There is a common misconception that sports injuries occur solely in high school, college and professional level athletes. Scott Arthur, M.D., a sports medicine specialist and surgeon with the Bone and Joint Institute of Tennessee, says injuries can happen at any age. “In the sports medicine field, we see everyone from professional athletes to kids and weekend warriors,” Arthur said. “When athletic injuries occur, no matter how minor, sports medicine specialists can often provide treatment early on to prevent more difficult problems down the road.”
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Overuse injuries, such as shoulder or elbow sprains, are very common and can be a result of repetitive motion. “We see a lot of individuals with relatively minor injuries, such as a sprained ankle or a strained muscle. We often treat these injuries conservatively and help guide patients to return to their desired level of activity safely.”
Other common injuries, such as a torn ACL or rotator cuff, as well as acute fractures or dislocations, often require surgical intervention. While surgery may be required for recovery, Arthur stresses the importance of a preventive approach to treatment.
Participation in year-round sports places all athletes at a higher risk for overuse injuries. Arthur recommends patients take a three month break from their primary sport each year to focus on cross training. Patients should employ these additional precautions while training:
- Use a variety of workout types in order to prevent overuse
- Increase activity level and intensity at a steady pace
- Always include flexibility and core strength exercises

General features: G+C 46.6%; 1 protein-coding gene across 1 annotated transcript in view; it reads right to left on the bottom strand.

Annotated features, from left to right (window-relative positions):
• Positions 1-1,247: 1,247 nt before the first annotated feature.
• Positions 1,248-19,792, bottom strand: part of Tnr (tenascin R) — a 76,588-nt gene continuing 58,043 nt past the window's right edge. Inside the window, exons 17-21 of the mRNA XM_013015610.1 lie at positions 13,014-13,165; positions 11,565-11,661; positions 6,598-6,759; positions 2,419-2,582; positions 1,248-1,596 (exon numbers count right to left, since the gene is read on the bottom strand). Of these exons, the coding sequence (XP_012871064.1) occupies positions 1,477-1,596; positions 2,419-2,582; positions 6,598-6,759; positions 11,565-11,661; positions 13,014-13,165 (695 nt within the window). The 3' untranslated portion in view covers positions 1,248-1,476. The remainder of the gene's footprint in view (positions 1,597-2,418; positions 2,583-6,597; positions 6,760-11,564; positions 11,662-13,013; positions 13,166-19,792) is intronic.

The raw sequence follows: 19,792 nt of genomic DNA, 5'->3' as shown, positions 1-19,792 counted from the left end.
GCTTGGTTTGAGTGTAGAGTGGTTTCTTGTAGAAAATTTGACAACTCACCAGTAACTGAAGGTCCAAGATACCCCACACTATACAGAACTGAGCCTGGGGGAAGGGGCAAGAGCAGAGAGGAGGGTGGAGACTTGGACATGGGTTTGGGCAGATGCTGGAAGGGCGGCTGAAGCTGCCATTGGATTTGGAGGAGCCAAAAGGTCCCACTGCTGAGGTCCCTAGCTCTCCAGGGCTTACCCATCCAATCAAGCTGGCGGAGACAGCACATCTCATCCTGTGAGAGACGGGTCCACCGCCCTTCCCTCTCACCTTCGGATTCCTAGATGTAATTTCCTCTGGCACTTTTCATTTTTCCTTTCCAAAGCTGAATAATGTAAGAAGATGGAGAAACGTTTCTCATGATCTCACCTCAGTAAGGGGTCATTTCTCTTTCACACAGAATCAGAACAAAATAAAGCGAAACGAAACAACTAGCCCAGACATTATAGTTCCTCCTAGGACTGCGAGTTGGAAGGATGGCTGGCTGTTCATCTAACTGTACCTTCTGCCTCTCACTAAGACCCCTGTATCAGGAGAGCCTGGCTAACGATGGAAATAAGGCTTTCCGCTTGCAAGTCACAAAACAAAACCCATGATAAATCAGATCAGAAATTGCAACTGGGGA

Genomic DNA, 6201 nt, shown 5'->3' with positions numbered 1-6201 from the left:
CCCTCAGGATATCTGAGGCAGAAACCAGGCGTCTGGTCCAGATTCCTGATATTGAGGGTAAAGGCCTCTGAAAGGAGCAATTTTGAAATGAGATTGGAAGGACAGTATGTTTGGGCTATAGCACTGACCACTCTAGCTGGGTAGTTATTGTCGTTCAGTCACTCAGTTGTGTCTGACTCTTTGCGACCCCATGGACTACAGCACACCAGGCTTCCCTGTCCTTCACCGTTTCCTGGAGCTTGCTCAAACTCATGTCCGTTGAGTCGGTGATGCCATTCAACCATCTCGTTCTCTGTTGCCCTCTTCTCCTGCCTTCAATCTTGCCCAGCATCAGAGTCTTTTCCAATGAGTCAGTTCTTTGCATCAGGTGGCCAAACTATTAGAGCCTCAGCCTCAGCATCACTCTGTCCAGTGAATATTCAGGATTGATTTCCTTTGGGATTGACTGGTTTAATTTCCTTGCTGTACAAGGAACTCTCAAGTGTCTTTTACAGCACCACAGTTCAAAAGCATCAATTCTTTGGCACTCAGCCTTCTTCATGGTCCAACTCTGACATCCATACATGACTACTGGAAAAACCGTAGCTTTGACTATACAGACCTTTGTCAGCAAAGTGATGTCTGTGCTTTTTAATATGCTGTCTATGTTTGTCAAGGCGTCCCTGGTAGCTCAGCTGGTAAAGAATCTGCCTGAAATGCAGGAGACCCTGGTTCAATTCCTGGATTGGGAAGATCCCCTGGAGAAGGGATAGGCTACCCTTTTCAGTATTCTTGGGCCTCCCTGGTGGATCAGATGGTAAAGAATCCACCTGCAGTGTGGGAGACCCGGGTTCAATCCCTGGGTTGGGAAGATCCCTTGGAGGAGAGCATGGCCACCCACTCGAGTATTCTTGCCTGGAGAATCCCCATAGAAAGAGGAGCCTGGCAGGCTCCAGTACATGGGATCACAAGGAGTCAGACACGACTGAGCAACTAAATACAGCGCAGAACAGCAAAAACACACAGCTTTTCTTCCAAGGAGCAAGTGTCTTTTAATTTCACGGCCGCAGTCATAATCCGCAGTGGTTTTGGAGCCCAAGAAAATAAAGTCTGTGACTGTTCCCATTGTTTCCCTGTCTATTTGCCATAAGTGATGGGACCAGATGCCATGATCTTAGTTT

Athletes who participate in contact sports are also at an increased risk of suffering an acute injury such as a fracture or dislocation. The proper use of protective equipment is essential to help prevent serious injuries. A training program focused on muscle balance, strength and flexibility can help to decrease the risk of dislocation.
When injuries do occur, Arthur recommends seeing a sports medicine specialist as soon as possible. “It can be difficult for people to know sometimes if an injury is serious or not. If an injury does not improve within a few days, it is best to have it evaluated,” he said. “We can often help athletes return to full activity quickly and safely while helping to prevent a recurring problem.”
About Scott Arthur, M.D.
Scott Arthur, M.D., is a board-certified orthopaedic surgeon specializing in sports medicine and shoulder and elbow care at the Bone and Joint Institute of Tennessee. After earning his medical degree from the University of Tennessee School of Medicine in 2000, Arthur completed an orthopaedic residency at the Campbell Clinic in Memphis and received fellowship training at the American Sports Medicine Institute in Birmingham, Ala. where he trained under world-renowned sports medicine specialist, James Andrews, M.D. He previously served as a team physician for the University of Alabama and West Alabama University. Arthur is currently the team physician for Brentwood High School and Brentwood Academy and the medical director for the Nashville Junior Predators. For more information or to schedule a consultation, call (615) 791-2630.Share this Article